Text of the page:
LE CORBUSIER ET PESSAC 1914 - 1928
[Le Corbusier] Brian Brace Taylor: LE CORBUSIER ET PESSAC 1914 - 1928. Paris: Spadem via Fondation Le Corbusier en collaboration avec Harvard University, 1972. 2 Volume Set [Volume I : Texte; Volume II : Documentation graphique et photographique (graphic and photographic documentation]. First editions. Text in French. Oblong quartos. Thick printed stapled wrappers. Vol. 1: 64 pp. Vol. 2: 66 pp. 4 color and 100 black and white plates. Uniform light wear overall. A very good or better set.
 8.25 x 6.25 books with 130 pages total and 4 color and 100 black and white plates. Fully illustrated with Corbusier's architectural drawings, sketches, facades, and photographs, all documents reproduced from the personal archives of Le Corbusier. In the mid-1920's - at Pessac near Bordeaux - Le Corbusier built his first large-scale project, the Quartiers Modernes Fruges which consisted of some 70 housing units. Acting simultaneously as architect and town planner, and taking account of the prevailing social and economic factors, he wished to provide people with low-cost, predetermined, homogeneous cubist structures-"machines to live in" or empty containers that their presence alone would activate and fulfill.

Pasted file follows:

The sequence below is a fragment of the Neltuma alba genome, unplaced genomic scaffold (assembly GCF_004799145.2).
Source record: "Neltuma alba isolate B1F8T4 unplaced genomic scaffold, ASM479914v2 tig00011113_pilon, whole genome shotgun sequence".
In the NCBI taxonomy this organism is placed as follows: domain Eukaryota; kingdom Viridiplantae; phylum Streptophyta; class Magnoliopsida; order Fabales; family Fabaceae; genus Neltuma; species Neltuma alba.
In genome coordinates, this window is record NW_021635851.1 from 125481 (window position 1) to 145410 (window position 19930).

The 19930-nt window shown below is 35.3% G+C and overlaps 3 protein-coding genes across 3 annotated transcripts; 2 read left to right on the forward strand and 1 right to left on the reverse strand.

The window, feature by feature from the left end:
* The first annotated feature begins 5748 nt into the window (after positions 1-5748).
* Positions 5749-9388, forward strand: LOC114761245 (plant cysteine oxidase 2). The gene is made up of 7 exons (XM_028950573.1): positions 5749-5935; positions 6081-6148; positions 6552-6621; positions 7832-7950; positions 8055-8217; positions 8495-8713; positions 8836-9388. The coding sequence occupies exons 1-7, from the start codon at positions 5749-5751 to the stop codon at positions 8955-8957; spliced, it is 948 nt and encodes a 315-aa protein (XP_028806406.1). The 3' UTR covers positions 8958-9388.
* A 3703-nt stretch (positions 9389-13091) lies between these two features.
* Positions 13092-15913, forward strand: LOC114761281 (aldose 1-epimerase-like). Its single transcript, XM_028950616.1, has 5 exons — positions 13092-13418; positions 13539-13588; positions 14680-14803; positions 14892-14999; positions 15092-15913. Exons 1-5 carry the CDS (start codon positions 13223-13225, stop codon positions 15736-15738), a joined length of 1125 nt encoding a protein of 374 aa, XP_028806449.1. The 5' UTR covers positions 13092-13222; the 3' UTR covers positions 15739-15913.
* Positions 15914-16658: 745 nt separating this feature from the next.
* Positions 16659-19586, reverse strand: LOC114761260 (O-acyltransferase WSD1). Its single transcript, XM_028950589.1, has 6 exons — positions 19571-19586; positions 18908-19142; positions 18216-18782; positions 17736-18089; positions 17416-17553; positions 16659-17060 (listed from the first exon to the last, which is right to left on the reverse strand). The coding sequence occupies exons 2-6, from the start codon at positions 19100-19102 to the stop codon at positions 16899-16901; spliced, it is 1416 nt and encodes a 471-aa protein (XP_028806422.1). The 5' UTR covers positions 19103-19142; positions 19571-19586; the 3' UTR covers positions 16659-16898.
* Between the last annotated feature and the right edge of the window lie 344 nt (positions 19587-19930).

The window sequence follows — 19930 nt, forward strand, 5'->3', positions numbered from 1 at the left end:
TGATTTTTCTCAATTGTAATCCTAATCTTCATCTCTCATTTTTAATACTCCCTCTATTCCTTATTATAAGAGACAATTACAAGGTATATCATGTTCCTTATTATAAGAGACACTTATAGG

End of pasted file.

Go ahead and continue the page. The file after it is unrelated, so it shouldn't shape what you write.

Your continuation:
One of the most imaginative and influential architects of the twentieth century, Le Corbusier (1887-1965) devoted a lifetime to building and planning, from private houses and churches to apartment blocks and entire cities. Although they aroused a storm of opposition ats the time, his most famous buildings have largely determined the course of modern architecture in the past few decades. Two of them, the now legendary Villa Savoye and the pilgramage church of Ronchamp, have been declared historic monuments by the French government. They and many other works, in many countries, are shaping the architectural future. Le Corbusier's ideas, his books, his vision of the Radiant City, continues to be as much discussed today as when he first put them into circulation.
Born Charles-Edouard Jeanneret, Le Corbusier (1887-1965) adopted his famous pseudonym after publishing his ideas in the review L'Esprit Nouveau in 1920. The few buildings he was able to design during the 1920s, when he also spent much of his time painting and writing, brought him to the forefront of modern architecture, though it wasn't until after World War II that his epoch-making buildings were constructed, such as the Unite d'Habitation in Marseilles and the Church of Notre Dame du Haut in Ronchamp.
A sample spread from this volume can be viewed here.
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